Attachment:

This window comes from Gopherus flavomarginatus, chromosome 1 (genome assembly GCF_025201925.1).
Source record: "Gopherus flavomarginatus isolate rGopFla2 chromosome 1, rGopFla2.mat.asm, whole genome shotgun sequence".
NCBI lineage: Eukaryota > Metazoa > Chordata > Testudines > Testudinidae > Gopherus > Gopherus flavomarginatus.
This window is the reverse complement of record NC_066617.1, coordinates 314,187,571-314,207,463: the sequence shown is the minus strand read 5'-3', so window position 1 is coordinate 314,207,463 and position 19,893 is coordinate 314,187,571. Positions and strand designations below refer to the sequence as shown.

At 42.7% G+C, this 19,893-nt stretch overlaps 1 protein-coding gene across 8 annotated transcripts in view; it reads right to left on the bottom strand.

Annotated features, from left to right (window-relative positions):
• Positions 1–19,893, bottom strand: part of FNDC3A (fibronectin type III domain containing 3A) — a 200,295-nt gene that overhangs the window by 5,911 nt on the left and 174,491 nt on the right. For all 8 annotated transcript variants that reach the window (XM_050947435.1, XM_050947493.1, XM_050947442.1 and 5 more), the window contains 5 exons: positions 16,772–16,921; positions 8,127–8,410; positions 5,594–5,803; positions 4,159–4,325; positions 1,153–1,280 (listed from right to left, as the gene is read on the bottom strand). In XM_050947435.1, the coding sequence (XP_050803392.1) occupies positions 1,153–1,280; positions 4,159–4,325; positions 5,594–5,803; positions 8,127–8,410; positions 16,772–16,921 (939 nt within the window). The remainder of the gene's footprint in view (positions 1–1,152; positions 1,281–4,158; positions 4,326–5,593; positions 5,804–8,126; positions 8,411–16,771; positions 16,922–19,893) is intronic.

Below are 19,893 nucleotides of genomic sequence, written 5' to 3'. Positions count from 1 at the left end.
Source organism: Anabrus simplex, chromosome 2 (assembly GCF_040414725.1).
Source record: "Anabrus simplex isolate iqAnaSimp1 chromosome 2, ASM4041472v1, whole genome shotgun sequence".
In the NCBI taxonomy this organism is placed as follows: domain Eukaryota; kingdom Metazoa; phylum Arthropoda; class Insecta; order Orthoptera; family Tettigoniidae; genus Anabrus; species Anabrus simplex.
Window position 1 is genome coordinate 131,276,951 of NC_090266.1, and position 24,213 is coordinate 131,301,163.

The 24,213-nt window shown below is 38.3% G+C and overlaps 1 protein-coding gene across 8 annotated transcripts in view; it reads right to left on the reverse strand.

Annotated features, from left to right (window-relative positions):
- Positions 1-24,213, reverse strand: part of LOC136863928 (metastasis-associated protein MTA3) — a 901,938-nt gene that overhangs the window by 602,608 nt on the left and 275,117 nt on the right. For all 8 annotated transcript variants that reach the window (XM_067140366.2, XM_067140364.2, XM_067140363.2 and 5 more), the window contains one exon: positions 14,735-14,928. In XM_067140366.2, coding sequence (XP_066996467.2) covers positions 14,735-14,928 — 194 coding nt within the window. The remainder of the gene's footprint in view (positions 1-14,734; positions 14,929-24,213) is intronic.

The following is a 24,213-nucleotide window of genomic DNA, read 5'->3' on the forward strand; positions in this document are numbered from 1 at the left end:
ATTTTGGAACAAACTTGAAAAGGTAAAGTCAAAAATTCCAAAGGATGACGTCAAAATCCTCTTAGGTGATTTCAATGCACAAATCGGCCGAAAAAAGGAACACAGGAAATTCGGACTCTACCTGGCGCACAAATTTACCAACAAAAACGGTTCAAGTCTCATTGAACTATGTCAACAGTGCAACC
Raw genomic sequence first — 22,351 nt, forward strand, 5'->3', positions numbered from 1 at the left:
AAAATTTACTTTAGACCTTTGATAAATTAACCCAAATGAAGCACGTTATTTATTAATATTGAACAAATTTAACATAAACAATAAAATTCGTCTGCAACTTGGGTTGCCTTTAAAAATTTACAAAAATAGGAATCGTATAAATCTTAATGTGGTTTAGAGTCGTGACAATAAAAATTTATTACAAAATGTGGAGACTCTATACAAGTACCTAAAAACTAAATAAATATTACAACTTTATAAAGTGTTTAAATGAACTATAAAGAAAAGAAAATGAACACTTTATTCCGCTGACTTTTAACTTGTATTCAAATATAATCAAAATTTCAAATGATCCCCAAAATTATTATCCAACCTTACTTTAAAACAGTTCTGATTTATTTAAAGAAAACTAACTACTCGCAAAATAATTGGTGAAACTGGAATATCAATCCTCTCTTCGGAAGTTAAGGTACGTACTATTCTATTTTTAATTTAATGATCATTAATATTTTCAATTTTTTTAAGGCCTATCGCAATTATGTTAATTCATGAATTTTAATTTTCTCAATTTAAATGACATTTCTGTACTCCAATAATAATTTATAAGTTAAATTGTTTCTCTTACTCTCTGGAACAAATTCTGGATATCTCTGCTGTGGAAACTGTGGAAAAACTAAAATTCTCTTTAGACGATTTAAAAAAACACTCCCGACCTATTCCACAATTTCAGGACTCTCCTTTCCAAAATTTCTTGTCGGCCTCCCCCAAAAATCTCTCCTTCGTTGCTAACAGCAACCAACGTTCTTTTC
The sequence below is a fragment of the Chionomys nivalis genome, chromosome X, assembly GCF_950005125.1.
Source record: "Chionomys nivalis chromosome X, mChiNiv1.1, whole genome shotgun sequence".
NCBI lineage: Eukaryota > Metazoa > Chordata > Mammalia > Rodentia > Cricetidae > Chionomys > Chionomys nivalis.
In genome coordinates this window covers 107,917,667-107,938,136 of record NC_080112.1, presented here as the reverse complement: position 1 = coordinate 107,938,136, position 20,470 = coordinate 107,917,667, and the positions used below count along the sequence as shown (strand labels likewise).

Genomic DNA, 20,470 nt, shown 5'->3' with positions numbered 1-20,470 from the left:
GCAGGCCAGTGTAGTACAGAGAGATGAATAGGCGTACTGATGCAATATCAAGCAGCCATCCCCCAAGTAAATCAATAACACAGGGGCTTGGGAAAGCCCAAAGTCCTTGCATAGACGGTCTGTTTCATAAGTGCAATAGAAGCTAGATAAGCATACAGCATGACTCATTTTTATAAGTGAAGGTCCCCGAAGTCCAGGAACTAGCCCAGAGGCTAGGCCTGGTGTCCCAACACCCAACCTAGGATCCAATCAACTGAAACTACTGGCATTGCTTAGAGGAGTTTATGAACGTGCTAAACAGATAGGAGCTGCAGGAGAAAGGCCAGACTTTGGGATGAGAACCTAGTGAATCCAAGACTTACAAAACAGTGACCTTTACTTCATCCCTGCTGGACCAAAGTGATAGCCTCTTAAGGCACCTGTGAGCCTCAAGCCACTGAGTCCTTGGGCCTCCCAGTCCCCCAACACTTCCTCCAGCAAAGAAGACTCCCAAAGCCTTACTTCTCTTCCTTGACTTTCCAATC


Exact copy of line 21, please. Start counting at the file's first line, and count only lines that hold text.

Source record: "Chionomys nivalis chromosome X, mChiNiv1.1, whole genome shotgun sequence".